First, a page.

Negotiators can learn a lot from negotiations that fail

Three Examples Of Negotiating Failures

Negotiators can learn a lot from negotiations that fail
Negotiators can learn a lot from negotiations that fail
Image Credit: David Kovalenko on Unsplash

As negotiators, every time that we go into a negotiation, we are optimistic that we are going to use our negotiation styles and negotiating techniques to be successful. We believe that we’re going to be able to work with the other side of the table and come up with a deal that both sides can live with. This kind of optimism is important to providing us with the drive to keep moving forward even when things can get tough. However, we all understand that sometimes negotiations don’t work out. There have been some pretty spectacular failures. From a negotiator point of view, these failures can teach us a great deal about how to make sure that our next negotiation is a success.


Publisher Simon & Schuster versus Bookstore Barnes & Noble

The number of places where people can go to buy books has been decreasing over the past few years. In fact, there is only one remaining “big” book retailer: Barnes & Noble. Since they are the last major retail bookstore chain in the United States, Barnes & Noble has been using their market position to press publishers to make steep concessions to enable their survival against Amazon.com and other online retailers. The bookstore chain negotiated significantly reduced wholesale prices for books from Simon & Schuster’s and also tried to charge the Simon & Schuster more to display its titles in its stores. Simon & Schuster was not happy about this and they pushed back.

In January 2013, after months of impasse, Barnes & Noble significantly reduced its orders of Simon & Schuster titles and engaged in other hardball tactics, such as refusing to book the publisher’s authors for in-store readings. Barnes & Noble sells about 20% of consumer books in the United States, Simon & Schuster editors and their associated agents and writers were very upset about the bookseller’s decision to use them as a bargaining chip.

In August, the two companies issued a joint statement saying they had come up with a solution to their disagreement. The details remain unknown, but any gains they achieved would be reduced by the profits each side lost during the months of impasse. Negotiators need to understand that hardball tactics often end up undercutting both parties to a negotiation.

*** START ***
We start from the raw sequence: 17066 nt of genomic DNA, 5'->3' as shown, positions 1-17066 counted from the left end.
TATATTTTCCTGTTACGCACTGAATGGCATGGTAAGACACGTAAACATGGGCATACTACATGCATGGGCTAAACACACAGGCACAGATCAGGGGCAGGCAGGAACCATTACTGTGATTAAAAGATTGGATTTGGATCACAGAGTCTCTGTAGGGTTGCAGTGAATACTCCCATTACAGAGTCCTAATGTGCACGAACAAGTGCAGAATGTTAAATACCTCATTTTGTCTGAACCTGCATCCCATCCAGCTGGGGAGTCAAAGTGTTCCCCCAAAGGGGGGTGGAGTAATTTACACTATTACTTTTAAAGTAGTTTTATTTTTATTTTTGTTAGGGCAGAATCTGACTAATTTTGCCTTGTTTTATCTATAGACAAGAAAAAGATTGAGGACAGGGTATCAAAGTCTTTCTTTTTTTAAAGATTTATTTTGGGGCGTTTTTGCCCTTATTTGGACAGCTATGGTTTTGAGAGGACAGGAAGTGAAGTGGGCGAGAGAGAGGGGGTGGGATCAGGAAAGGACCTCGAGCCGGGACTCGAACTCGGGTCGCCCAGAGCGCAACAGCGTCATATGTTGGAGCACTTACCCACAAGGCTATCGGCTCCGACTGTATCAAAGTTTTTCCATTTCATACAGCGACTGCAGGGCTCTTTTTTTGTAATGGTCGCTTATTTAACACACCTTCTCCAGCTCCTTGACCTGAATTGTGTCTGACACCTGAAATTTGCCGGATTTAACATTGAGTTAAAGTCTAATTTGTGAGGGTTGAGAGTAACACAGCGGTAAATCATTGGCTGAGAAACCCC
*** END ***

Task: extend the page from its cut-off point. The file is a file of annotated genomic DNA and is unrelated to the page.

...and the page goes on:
Apple’s Book Price-Fixing Defeat

Way back in 2007, five major U.S. publishers were unhappy with Amazon’s low, flat price of $9.99 for e-books. These publishers decided to do something about this problem. They negotiated a new business model for e-book pricing with Apple, which was open to such a negotiation because they were getting ready to launch the iPad.

The model that was in place for how books were being sold required publishers to sell their books and e-books to retailers like Amazon, which then set their own prices. What this meant is that the publishers could not control the price of their books. Apple and the five publishers negotiated to switch to a so-called agency model. This new model would allow the publishers to set their own prices for e-books in exchange for giving Apple a 30% sales commission. Once this new model was in place with Apple, at least one of the publishers threatened to delay the release of its digital editions to Amazon unless it switched to an agency model, Amazon reluctantly agreed, and e-book prices rose across the industry to about $14.99.

This is when things took a turn for the worse. On July 10, 2013, a U.S district judge ruled that Apple and the publishers had engaged in a price-fixing conspiracy that resulted in consumers paying more for e-books. What negotiators need to take away from this story is that in their zeal to reach a mutually beneficial agreement, negotiators often forget the importance of considering how parties away from the table will be affected by the final outcome of their deal.


Time Warner Cable Company versus CBS Television Broadcaster